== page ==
The poor’s living faith

by | Sep 30, 2013 | Reflections

Vincent EucharistTwenty-Seventh Sunday in Ordinary Time (C), October 6, 2013 – Hab 1, 2-3; 2, 2-4; 1 Tim 1, 6-8. 13-14; Lk 17, 5-10

Blessed are you who believed (Lk 1, 45)

The apostles say to Jesus, “Increase our faith.”  This petition reveals the correct Christian attitude.

True disciples acknowledge that they are poor.  Hence, they keep asking, seeking and knocking.  They live by faith; they look beyond themselves to live and in order not to lose hope, love, stability, vision, in tough times.  They very well know that without prophetic vision, they will sink into chaos and that unless they believe, they will not survive (Prov 29, 18; Is 7, 9).

And Jesus affirms their posture of faith and smallness.  He looks tenderly at them and assures them that even the little faith of the little ones who leave themselves at God’s hands, in the confident manner of a child on its mother’s lap, makes them capable of unbelievable deeds.  He who has taken the form of a slave urges them to place themselves at God’s complete disposition, always considering themselves useless servants.

The truth is that we humans are of no use to God.  The almighty and all-sufficient Creator of everything has no need of sanctuaries, nor does he need anybody to do anything for him (Acts 17, 24-25).  He does not eat the flesh of bulls nor does he drink the blood of goats (Ps 50, 13).

We are the ones who need to nourish ourselves with his flesh and blood.  He does us a huge favor, inviting us to serve him and to share in the hardships for the gospel.  We have received from him everything we have, and it is only by his grace that we are able to do anything worthwhile—which, according to St. Vincent de Paul, missionaries should be convinced of (Common Rules of the C.M., XII, 14).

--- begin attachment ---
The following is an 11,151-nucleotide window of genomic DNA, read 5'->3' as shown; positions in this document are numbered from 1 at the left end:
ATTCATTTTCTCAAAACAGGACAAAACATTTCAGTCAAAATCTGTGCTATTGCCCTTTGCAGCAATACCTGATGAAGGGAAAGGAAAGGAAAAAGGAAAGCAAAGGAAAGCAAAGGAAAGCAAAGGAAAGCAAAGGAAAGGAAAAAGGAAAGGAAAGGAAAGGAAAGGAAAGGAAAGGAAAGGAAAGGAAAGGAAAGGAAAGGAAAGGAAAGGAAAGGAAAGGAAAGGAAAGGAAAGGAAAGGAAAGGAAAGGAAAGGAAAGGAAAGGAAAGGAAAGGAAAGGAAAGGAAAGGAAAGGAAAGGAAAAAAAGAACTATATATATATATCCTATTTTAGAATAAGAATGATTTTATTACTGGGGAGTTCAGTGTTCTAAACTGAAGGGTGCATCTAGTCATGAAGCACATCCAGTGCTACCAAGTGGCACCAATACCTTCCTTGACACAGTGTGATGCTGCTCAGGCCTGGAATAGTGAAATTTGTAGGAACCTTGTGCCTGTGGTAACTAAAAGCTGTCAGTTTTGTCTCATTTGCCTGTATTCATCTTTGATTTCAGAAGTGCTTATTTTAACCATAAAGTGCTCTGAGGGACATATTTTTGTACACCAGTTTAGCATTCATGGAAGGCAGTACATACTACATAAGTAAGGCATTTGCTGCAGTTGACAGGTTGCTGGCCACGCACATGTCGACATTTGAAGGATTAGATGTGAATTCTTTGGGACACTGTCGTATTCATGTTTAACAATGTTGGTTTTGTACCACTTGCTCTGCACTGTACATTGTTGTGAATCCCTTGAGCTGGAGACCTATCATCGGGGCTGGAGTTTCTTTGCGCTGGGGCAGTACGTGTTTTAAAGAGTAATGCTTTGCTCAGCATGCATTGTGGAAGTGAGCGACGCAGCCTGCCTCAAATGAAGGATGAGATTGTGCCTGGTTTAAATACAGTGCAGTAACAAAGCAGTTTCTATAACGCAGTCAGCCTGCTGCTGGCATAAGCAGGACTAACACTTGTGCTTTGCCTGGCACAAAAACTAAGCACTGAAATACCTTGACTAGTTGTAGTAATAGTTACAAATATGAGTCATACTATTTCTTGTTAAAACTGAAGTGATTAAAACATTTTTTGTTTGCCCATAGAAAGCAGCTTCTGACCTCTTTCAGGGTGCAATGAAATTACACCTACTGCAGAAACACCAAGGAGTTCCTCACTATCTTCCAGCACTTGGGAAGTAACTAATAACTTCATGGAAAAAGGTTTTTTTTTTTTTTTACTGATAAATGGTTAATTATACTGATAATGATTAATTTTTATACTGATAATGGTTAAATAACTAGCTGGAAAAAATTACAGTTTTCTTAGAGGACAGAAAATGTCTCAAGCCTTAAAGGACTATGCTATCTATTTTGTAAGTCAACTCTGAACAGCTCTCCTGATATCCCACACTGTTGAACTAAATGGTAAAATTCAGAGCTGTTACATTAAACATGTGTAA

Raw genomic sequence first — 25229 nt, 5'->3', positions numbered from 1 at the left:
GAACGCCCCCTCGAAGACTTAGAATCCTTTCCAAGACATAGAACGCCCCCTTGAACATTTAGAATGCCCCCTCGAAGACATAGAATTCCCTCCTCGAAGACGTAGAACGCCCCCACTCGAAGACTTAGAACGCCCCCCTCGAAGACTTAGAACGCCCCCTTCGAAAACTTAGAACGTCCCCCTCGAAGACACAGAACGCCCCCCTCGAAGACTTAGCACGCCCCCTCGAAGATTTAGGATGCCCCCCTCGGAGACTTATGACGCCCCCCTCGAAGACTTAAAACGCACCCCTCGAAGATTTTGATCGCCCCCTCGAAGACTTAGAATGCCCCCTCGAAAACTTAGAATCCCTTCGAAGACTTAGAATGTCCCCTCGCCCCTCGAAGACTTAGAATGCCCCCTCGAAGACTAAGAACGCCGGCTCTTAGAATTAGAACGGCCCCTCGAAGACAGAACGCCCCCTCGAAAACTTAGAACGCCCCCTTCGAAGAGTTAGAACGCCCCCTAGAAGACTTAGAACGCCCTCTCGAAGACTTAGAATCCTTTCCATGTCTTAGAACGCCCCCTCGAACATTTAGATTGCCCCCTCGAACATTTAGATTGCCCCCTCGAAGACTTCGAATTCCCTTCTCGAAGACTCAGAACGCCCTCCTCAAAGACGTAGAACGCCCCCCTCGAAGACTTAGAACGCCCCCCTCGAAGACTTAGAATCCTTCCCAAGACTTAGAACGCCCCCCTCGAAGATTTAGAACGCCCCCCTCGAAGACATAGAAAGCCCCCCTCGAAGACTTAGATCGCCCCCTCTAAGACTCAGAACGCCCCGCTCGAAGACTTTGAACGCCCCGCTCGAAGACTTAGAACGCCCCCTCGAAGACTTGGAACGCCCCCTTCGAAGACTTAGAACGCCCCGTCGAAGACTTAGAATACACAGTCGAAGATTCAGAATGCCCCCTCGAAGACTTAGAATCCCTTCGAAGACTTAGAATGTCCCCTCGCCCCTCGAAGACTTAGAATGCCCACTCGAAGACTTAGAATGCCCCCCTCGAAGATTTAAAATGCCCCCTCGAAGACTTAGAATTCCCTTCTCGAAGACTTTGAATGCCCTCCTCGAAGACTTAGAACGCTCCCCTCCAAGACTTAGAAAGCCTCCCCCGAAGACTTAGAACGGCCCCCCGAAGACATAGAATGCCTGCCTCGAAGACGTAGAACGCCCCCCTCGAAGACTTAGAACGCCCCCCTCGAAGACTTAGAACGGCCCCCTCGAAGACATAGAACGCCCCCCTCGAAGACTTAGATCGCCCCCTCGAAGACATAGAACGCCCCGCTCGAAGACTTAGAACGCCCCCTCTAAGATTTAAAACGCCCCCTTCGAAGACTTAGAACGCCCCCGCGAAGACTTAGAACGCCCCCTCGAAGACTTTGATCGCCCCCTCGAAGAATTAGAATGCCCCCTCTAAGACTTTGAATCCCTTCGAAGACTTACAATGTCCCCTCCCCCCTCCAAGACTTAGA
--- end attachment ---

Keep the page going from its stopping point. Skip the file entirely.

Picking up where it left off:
Rightly, then, is a companion of Jesus more a mystic than an ascetic (Pope Francis).  What matters, first and foremost, to the former is to remain in Jesus, while the latter, like an athlete, tends to rely on his rigorous training, his own efforts and skills.  The mystic does not congratulate himself (cf. Common Rules of the C.M., XII, 3, 4); he recognizes that he can do nothing without Jesus.

He gives thanks, but without praising himself.  He is not fixated on others’ transgressions either to claim superiority or to find excuse for his own failings.  The true servant of servants, who tries to live according to the Christian notion of authority (Mt 20, 26-28), defines and summarizes himself deeply, most accurately, most truly, as “a sinner whom the Lord has looked upon” (Pope Francis; cf. Lk 5, 8).

Hence, real followers of Jesus are not self-righteous.  They not only do not cling to money; they also renounce all self-righteous claim to higher doctrinal certainty.  They experience doubts.  For this reason, they strive to discern, admitting at the same time that “uncertainty is in every true discernment that is open to finding confirmation in spiritual consolation” (Pope Francis).  Authentic disciples do not declare themselves to be all-knowing, they do not claim to have the answers to all the questions, nor do they settle for a god that fits their measure.  They are descendants of Abraham who, by faith, went out, not knowing where he was going.

They, of course, keep their eyes fixed on Jesus, the leader and perfecter of faith, the first of all the believing and blessed poor, who, giving his body up and shedding his blood for us sinners, commended his spirit into the hands of the Father.

Ross Reyes Dizon



Pin It on Pinterest

Share This